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  • New Titans stadium?

    The New Hot Thing™ around here now is getting the Titans a new stadium. A dome, in fact.

    This is to replace the existing Nissan Stadium (naming rights have changed hands multiple times over the years, starting with Adelphia, who later went bankrupt amid a $2.3B accounting scandal ... oops!), which has a stated seating capacity of just over 69K, though that doesn't account for sky boxes that can hold 50-100 people each. Stated attendance for each game also counts heads of vendors, broadcast personnel, service folk to sweep floors and such, and things like cops for crowd control and guests who are on the sidelines. Best ever total head count was 69,419. Generally, though, the place does not completely sell out for games, and only rarely sells out completely for concerts (which are relatively few and far between): Eric church has the most concert seats sold at 56.5K, barely edging out Taylor Swift at 56.1K. However, Swift brought in the most revenue ever in terms of ticket prices at just over $9M, barely edging out the Rolling Stones and miles away from Church's event, which brought in $5.8M. Games come close to selling out, in terms of attendance, but almost never actually fill to actual capacity.

    The stadium was completed just a hair into the 1999-2000 NFL season, with the first game there played against the Bengals on September 12, 1999. Prior to that, they had been playing at Vanderbilt's then-named Dudley Field, and the year before that in Memphis at the Liberty Bowl. In 1996, by referendum, the city shelled out $144M for the would-be Adelphia Coliseum. This got some federal matching funds under the current (at that time) push to modernize public housing and the welfare-to-work program. So, basically, we knocked down a bunch of very blighted housing projects, kicked a bunch of people in the butt to get off the stoop and get to work, and re-vitalized a particularly crumby area of the city, both due to the projects and the fact that a whole lot of that surface area was brownfield, everything from the Metro tow-in lot with a bunch of wrecked cars oozing all sorts of nasty out of them to heavy metals from what was then Steiner-Liff, a metals recycling company that had been there for fifty years and there were any manner of heavy metals contaminating the soil, etc.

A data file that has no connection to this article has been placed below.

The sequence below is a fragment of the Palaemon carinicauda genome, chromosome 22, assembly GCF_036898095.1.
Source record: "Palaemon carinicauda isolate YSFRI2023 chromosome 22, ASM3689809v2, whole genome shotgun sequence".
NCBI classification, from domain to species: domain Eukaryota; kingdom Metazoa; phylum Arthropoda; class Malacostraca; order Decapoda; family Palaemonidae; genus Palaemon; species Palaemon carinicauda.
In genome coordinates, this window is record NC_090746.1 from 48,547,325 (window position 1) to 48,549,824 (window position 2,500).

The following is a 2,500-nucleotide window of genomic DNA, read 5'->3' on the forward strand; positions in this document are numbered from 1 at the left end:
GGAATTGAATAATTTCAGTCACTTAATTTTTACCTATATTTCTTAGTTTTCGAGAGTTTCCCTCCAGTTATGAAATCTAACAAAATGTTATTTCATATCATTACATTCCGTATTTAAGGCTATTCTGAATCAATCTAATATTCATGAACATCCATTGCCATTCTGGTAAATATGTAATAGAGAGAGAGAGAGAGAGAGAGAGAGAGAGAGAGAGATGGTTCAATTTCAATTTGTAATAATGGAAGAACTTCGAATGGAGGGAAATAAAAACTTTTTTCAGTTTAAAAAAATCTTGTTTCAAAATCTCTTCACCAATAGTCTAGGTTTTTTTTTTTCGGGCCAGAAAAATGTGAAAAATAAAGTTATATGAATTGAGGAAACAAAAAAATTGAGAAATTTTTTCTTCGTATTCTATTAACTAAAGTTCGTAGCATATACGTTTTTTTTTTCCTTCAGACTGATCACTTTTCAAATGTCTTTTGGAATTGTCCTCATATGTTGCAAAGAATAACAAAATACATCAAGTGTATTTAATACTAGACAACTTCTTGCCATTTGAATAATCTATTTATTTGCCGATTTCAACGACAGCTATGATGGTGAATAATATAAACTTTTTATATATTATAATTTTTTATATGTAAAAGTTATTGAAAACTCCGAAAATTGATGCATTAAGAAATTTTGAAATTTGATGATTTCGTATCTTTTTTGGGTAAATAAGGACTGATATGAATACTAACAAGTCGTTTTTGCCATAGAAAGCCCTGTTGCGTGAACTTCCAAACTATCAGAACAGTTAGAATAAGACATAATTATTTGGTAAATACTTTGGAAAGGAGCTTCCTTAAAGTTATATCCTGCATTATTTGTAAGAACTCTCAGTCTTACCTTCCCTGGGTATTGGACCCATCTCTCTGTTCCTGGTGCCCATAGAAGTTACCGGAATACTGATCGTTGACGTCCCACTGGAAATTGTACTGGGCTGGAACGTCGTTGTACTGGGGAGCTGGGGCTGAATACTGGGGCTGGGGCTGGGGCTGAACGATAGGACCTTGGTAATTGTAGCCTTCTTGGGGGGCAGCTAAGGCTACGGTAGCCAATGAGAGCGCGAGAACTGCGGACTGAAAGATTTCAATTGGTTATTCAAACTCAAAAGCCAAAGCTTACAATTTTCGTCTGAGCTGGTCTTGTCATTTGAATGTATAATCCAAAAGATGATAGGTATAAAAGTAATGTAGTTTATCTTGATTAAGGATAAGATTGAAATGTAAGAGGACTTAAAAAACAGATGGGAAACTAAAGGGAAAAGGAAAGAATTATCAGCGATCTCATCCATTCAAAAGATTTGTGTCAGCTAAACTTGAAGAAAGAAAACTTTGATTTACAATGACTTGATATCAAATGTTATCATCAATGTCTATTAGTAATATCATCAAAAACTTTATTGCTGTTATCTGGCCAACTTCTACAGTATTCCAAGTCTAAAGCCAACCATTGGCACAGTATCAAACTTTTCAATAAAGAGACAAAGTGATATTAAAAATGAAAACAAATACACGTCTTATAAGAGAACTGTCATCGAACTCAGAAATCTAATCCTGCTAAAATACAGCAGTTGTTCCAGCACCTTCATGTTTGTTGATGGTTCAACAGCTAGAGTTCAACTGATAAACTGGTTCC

Shocking exactly no one who bothers paying attention to anything other than their own navel lint, the entire project was fraught with "overruns" and shoddy work. It cost many more millions to actually finish the place, but what are you going to do? You've already mostly built a stadium, so you can't leave it unfinished, right?

    One of the best movie lines ever comes to us courtesy of Carl Sagan's Contact:



    "First rule of government spending: why buy one when you can build two at twice the price?"

    So, we wound up issuing more bonds (effectively putting the whole thing on a credit card and then making minimum monthly payments) and just outright wrote checks out of the city's kitty to finalize the thing, to the point that they were paying people golden-time to try to finish the thing up literally hours before that game against the Bengals. Fans were literally taking plastic off their seats ten minutes before kickoff because workers had only bolted the seats in place fifteen minutes earlier.

    But it was OK, right? We were going to make a killing in hotel revenue, sales tax revenue, and the naming rights got us a big check for the name recognition by the Goodyear blimp (the check bounced amid the scandal). Hotel revenue projections were orders of magnitude wrong, though sales tax did OK: all of the locals paying $9 for a beer were paying a ton in sales tax for a thing that they were assured out-of-towners would be paying for. That $200+M and growing was still worth it, somehow. According to then-mayor Phil Bredesen, we had "put Nashville on the map."